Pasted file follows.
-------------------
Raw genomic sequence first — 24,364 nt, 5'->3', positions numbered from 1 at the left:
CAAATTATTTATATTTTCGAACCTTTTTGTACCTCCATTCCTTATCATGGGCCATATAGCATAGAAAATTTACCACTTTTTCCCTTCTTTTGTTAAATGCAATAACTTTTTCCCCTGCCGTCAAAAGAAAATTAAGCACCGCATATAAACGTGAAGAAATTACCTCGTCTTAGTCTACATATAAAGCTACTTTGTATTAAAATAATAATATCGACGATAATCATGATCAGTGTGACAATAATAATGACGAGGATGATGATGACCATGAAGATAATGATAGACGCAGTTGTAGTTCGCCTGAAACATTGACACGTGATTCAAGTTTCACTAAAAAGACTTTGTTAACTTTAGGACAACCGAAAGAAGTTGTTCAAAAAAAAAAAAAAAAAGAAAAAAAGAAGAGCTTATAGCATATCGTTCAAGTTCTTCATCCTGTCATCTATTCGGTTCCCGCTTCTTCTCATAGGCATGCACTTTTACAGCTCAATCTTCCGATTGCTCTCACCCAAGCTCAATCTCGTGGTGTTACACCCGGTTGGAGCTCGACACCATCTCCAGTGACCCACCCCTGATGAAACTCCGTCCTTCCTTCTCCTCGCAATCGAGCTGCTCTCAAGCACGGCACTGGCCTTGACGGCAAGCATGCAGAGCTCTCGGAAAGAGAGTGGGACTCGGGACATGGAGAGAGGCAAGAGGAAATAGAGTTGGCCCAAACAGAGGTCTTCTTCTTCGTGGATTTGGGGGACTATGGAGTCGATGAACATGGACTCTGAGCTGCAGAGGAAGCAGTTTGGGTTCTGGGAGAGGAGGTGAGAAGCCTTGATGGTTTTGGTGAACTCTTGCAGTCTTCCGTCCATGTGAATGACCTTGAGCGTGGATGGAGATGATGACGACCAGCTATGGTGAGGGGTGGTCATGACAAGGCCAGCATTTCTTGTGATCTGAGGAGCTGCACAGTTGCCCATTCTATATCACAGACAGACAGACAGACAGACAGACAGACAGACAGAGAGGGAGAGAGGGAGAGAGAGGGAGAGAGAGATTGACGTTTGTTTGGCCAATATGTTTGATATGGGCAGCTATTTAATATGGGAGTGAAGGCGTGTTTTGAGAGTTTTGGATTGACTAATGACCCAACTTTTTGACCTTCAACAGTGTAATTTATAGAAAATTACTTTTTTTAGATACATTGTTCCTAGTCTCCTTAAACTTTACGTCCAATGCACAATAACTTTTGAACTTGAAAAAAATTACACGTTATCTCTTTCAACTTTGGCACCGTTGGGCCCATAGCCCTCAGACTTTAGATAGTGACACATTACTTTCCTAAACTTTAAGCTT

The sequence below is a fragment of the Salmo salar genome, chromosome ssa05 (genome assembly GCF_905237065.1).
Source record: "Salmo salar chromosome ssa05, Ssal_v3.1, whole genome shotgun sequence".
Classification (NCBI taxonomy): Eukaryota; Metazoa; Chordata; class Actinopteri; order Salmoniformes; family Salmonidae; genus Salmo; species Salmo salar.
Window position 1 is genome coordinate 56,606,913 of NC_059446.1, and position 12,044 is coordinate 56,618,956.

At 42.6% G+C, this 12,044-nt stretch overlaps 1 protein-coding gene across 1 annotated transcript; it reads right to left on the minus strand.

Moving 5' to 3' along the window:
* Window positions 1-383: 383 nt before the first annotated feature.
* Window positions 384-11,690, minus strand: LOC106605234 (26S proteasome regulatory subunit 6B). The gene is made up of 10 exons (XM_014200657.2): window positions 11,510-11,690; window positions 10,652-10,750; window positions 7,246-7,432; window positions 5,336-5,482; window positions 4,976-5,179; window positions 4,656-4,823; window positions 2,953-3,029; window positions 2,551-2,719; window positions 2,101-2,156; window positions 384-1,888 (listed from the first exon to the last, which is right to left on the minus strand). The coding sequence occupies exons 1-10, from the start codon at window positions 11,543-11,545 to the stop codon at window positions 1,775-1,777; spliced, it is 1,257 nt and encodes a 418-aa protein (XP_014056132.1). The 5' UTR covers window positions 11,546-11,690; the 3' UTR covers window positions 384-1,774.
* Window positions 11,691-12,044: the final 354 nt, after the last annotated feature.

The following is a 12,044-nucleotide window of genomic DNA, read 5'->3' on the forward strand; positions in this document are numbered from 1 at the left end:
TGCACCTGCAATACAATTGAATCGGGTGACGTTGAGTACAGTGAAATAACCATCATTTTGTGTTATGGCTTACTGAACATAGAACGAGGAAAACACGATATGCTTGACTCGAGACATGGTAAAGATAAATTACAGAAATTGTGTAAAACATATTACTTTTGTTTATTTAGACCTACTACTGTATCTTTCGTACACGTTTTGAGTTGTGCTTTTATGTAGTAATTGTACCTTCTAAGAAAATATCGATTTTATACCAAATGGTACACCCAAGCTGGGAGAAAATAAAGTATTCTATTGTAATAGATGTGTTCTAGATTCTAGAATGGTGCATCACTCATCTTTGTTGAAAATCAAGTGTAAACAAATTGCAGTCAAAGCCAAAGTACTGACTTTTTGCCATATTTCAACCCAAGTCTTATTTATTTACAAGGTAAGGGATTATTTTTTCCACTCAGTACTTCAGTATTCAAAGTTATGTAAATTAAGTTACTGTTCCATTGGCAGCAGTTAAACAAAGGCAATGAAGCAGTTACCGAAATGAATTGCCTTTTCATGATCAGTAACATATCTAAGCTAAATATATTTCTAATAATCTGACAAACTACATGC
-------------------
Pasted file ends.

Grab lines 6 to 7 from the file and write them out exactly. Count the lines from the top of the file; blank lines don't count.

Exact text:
Window position 1 is genome coordinate 56,606,913 of NC_059446.1, and position 12,044 is coordinate 56,618,956.

At 42.6% G+C, this 12,044-nt stretch overlaps 1 protein-coding gene across 1 annotated transcript; it reads right to left on the minus strand.